Top Ten Air Travel Tips (for now, anyway!)

In the last four years I’ve done a little traveling.  I’ve flown and drove in England, Scotland and soon Cornwall, and flown to tour Ecuador and the Galapagos Islands.  Also I’ve been traveling back and forth to Oregon to see my daughter in college.  I’ve learned a few tricks; I’m sure I’ll learn more the hard way each time I travel.  Here are ten tips that I find useful and perhaps you may, too:
1. Don’t rely on travel agents to do the right thing.
For my first vacation four years ago, I made a trip to my AAA office.  Since I was traveling to England, they couldn’t help me except for booking the plane flights.  I looked into all kinds of tours, and finally gave them all up and booked our lodgings, rented a car and off we went under our own sails.  We stayed at interesting places and received good rates, too.  However, the travel agent booked our return flight to the US and the connecting flight home so closely together that it didn’t take customs into consideration and our flight was gone long before we even collected our baggage (which also goes through customs.)  Fortunately it wasn’t one of the major flights.  Look online and find the configurations of the airports, and see how far it is to get from one terminal to another, especially if you must switch airlines.  Remember that you have to check in at the desk when you change airlines, even if you’ve been ‘checked through’ at the beginning.  Otherwise your luggage will be enjoying a tour of your destination while you await another flight. I overheard one woman frantically calling her travel agent because her plane landed in San Diego but her connecting flight was booked from Carlsbad airport, and she didn’t know.  After a frantic and expensive taxi ride  she found the plane was late, which made everyone miss all connecting flights.  She wasn’t happy.
Also when booking online through TripAdvisor, Expedia, Travelocity, or any of the other dot-coms, keep comparing.  TripAdvisor compares costs of flights from many different organizations, but try going through the airline’s website.  For my upcoming trip to Cornwall, TripAdvisor came up with roundtrip for two at over $5,000.  I almost dumped the whole trip.  I went outside, visited the chickens, cooled off, then came in and checked United, where I have the Mileage Plus program.  The trip came out to roughly $2500.  Still a lot of money, but half of what had been proposed.  Plus I earn mileage for the trip which I can use when booking flights to and from my daughter’s university.  If you want to do it right, do it yourself!  The best laid plans can go awry with one late plane or a little fog over San Francisco (I try to avoid changing planes there), so go with the flow.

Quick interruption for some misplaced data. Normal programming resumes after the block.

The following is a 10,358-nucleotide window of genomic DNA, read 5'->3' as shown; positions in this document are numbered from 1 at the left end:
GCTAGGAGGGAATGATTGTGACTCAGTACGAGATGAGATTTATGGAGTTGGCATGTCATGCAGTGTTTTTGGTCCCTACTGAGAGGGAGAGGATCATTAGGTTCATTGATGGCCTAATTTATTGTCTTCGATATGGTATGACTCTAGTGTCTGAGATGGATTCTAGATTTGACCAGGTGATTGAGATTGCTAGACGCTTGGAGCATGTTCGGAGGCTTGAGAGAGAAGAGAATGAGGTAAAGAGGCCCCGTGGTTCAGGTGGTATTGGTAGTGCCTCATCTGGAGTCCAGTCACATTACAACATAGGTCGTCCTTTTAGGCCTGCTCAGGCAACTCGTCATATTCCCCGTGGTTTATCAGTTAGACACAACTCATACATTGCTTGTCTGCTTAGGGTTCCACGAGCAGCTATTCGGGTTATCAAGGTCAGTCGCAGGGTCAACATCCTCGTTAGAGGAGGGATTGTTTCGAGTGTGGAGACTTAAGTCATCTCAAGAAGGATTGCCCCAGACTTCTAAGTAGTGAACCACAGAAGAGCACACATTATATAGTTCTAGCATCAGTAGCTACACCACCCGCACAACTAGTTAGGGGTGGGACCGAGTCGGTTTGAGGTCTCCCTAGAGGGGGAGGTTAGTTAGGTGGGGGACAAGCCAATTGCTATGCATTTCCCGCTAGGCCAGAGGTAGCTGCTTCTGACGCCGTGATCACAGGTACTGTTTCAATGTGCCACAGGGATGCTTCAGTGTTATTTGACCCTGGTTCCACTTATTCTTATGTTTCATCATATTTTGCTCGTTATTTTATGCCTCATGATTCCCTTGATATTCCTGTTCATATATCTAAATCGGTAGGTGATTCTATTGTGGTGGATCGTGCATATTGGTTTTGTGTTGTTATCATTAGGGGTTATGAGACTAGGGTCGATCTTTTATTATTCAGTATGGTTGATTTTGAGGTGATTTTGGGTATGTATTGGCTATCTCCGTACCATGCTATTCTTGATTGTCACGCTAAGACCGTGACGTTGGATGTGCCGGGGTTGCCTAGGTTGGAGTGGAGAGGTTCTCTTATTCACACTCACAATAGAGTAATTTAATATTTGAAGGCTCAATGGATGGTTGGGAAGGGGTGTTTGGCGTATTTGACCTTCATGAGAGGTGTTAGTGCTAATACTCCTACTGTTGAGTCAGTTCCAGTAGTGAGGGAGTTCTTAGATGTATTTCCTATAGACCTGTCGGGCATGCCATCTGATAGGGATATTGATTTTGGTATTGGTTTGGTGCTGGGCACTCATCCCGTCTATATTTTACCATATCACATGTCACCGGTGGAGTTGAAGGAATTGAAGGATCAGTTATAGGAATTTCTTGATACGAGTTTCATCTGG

2. Bring dental floss
When we went on an 8-day boat tour of the Galapagos Islands, something inextricable wedged in my teeth. On a small boat for eight days, I had no way of obtaining floss.  My gum swelled and was distracting.  I wish I had brought dental floss.  Besides its regular use, dental floss is strong enough to be used as string or thread to tie up or on errant clothing, luggage tags, bandages, and much more.  Plus it has its own built-in cutting device that isn’t considered a weapon.
3. Leave lots of time to switch terminals.
If you have an International flight, you will probably have to go to a different building entirely than the domestic flights.  You’ll probably have to not only walk a great distance with your luggage, but take a tram to the other building.  It can take 45 minutes from gate-to-gate if you are a fast walker and the tram isn’t full, and then you must check in at the desk and deal with your luggage again.  So when booking your flight, make sure you leave a lot of time between flights.
4. Read reviews of airports.
Often when you book flights online, the information given is a pack of lies.  Reading reviews of the airports and flights may give you tips about surprises that would have completely messed up your trip.  For instance, a flight into England with a connecting flight to somewhere else in Britain may not even be at the same airport, and the fine print or initials may escape your notice.  In fact, for many flights you must travel from Heathrow to Gatwick airports, and reviews say that with traffic it could take a couple of hours to travel, plus going through customs, gate check in, etc.  Some flight packages say there are only one or two stops, but actually there is a third hidden one where you must deplane and board another.  This happened in Bogotá, Columbia on the way to Ecuador.  Machine-gun –bearing, camouflaged soldiers stood guard all throughout the airport since it is such a hotbed for drug smuggling.
5. Pack as little as possible, under 22 lbs.